When a Jewish man marries a Jewish woman, he is obligated to “provide” her with – and she is entitled to receive – sex. And, not the “hop-on-hop-off” or “she’s responsible for her own orgasm” kind.
As a matter of fact, the “Torah’s standards regarding [the expectation and satisfaction of a wife’s] sexual needs [are as follows, according to her husband’s occupation:]
- Men of leisure = every day
- Regular laborers = twice a week
- Donkey drivers [who travel to nearby towns on business] = once a week
- Camel drivers [who travel to distant places on business] = once in thirty days
- Sailors = once in six months
[The above is] the opinion of Rabbi Eliezer.” In addition, the Gemara claims, “How often are Torah scholars required to satisfy their wives? Rav Yehuda, quoting Shemuel, said: Every Sabbath eve.” It also is interesting to note that a wife has a say-so if her husband changes jobs. For example, if she married a man of leisure and expected to be sexually satisfied on a daily basis, she does not have to tolerate a change or stay married to him if he chooses to become a sailor instead.
A particularly poignant tale in the Talmud warns couples by telling of Rav Hiyya bar Ashi who abstained from sex with his wife to study Torah (a noble endeavor). She, in turn, seduced him into having sex with her by disguising herself as a mysterious and alluring prostitute. Upon confessing their “sins” to each other, his despair over not fulfilling his obligations to her – which caused her desperate act of deception – led him to commit suicide.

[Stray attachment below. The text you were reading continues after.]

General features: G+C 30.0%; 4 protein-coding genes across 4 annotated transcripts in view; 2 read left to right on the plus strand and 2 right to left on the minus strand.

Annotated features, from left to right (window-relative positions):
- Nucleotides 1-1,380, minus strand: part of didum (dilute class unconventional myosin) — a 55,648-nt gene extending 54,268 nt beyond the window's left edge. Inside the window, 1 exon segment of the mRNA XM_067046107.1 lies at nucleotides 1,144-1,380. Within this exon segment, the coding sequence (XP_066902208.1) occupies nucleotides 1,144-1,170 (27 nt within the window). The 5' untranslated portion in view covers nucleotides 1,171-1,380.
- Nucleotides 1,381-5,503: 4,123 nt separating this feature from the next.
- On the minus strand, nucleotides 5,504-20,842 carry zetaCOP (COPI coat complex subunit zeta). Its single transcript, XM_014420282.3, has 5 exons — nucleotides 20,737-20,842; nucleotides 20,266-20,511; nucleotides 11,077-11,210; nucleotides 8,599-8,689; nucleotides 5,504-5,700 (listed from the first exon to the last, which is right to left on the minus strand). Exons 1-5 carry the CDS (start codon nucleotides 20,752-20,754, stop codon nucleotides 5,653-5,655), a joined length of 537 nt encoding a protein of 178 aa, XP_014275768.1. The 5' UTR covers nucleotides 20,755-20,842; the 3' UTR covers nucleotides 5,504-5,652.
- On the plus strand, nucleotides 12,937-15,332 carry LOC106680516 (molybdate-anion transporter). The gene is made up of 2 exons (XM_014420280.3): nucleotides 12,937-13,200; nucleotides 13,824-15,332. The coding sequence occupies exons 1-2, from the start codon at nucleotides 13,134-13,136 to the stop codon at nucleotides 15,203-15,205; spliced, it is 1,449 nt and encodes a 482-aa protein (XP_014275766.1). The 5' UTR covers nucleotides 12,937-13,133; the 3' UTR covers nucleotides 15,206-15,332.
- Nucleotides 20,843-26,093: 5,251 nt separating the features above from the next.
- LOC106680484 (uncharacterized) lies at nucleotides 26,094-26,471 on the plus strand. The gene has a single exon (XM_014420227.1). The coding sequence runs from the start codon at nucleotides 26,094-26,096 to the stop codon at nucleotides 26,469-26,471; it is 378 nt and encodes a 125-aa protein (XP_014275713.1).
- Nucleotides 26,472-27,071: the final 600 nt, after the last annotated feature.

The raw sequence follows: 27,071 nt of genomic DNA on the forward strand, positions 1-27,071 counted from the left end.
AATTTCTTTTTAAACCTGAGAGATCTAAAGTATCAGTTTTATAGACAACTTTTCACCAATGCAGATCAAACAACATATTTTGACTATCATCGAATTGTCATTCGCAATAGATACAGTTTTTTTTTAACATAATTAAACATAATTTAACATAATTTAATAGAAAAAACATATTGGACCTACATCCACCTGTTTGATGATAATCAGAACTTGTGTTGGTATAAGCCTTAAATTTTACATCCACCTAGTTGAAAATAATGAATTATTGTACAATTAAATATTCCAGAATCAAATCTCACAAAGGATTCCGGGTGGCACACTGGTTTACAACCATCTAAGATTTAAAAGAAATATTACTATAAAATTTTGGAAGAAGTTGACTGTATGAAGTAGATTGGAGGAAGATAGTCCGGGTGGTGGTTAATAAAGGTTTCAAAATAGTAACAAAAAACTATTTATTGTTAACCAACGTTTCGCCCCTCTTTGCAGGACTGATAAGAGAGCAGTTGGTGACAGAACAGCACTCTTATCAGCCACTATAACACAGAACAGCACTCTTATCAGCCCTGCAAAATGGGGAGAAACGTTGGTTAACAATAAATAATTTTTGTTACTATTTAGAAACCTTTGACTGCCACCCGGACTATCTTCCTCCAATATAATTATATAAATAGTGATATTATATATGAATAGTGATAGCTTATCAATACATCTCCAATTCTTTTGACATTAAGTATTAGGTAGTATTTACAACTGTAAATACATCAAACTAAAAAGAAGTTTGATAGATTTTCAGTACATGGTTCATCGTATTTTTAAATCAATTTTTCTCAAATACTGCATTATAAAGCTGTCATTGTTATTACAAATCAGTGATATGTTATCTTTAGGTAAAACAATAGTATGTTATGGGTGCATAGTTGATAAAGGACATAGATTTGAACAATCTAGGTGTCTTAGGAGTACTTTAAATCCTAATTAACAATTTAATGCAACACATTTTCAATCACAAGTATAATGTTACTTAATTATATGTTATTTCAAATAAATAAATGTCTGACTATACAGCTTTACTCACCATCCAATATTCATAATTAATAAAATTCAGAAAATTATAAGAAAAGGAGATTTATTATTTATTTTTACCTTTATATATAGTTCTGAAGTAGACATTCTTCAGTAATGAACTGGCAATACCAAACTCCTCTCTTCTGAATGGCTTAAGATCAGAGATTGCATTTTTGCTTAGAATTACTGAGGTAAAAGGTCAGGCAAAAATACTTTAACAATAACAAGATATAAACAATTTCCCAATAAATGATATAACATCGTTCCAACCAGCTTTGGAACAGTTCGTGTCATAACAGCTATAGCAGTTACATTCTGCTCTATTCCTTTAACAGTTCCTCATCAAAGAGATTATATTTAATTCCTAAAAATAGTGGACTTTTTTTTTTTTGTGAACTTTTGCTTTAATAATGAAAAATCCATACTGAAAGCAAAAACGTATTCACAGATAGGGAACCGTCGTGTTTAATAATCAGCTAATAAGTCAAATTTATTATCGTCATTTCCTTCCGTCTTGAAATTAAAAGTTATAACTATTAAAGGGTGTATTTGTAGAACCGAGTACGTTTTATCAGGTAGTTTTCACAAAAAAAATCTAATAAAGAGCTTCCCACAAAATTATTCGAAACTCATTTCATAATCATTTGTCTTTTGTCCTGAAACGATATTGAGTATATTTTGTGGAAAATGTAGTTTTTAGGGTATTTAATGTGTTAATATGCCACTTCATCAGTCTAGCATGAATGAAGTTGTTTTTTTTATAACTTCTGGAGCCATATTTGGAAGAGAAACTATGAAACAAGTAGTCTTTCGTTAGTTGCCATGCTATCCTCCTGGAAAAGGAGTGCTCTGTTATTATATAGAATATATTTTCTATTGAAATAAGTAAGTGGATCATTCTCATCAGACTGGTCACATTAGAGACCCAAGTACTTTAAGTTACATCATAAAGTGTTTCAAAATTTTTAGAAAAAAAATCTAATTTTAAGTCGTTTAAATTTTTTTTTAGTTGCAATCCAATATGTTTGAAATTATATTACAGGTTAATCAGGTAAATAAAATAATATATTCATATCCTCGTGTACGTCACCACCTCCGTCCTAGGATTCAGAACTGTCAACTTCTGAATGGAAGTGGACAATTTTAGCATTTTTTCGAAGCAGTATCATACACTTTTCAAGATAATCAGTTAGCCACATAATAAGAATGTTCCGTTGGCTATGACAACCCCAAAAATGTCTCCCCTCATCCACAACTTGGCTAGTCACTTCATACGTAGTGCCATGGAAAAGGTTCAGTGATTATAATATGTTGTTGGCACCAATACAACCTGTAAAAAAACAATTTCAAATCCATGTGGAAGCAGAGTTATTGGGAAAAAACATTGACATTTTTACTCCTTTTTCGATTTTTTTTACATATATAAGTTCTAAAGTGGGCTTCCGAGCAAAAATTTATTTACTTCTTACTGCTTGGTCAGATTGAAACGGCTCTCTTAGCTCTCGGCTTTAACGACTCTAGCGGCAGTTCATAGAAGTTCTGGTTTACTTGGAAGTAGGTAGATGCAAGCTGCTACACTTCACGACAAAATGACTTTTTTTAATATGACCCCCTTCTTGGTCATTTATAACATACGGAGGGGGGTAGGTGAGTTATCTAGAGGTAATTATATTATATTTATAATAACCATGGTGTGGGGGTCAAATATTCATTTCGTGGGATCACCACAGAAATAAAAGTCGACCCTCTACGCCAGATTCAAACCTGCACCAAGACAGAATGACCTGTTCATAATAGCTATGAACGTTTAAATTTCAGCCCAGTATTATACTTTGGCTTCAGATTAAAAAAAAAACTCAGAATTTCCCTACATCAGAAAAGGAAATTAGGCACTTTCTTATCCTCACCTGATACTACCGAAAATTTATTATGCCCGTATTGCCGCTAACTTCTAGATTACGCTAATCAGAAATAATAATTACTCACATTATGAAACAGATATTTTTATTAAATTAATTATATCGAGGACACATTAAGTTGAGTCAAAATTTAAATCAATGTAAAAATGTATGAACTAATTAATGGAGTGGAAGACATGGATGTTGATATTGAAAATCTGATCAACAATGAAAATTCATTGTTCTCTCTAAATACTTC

I admit that I was shocked upon learning all of this. After all, I grew up hearing that it was the wife’s duty to satisfy her husband, lest he stray and find “it” somewhere else. On top of that (no pun intended), it seemed that women of my mother’s and grandmother’s generations didn’t even like or want sex from their husbands, much less enjoy or demand it. But, as it turns out, almost 2,000 years ago the rabbinic sages were all for a woman’s right to sexual satisfaction. Who knew?!?!
Ladies and gentlemen, the Jewish view of sex in marriage is a positive one. It’s a healthy, natural, and expected part of the relationship that should be mutually beneficial – to the wife first and then the husband. So, since it’s a double mitzvah to have sex on the Sabbath…
 Talmud Bavli, Tractate Ketuvot 61b, 62b [a compilation of teachings of 3rd century BCE – 3rd century CE scholars in Eretz Yisrael; compiled and edited by Rabbi Yehudah HaNasi.]
 A compilation of teachings of 3-6th century scholars in Babylonia; final redaction of which was in the 6-7th centuries.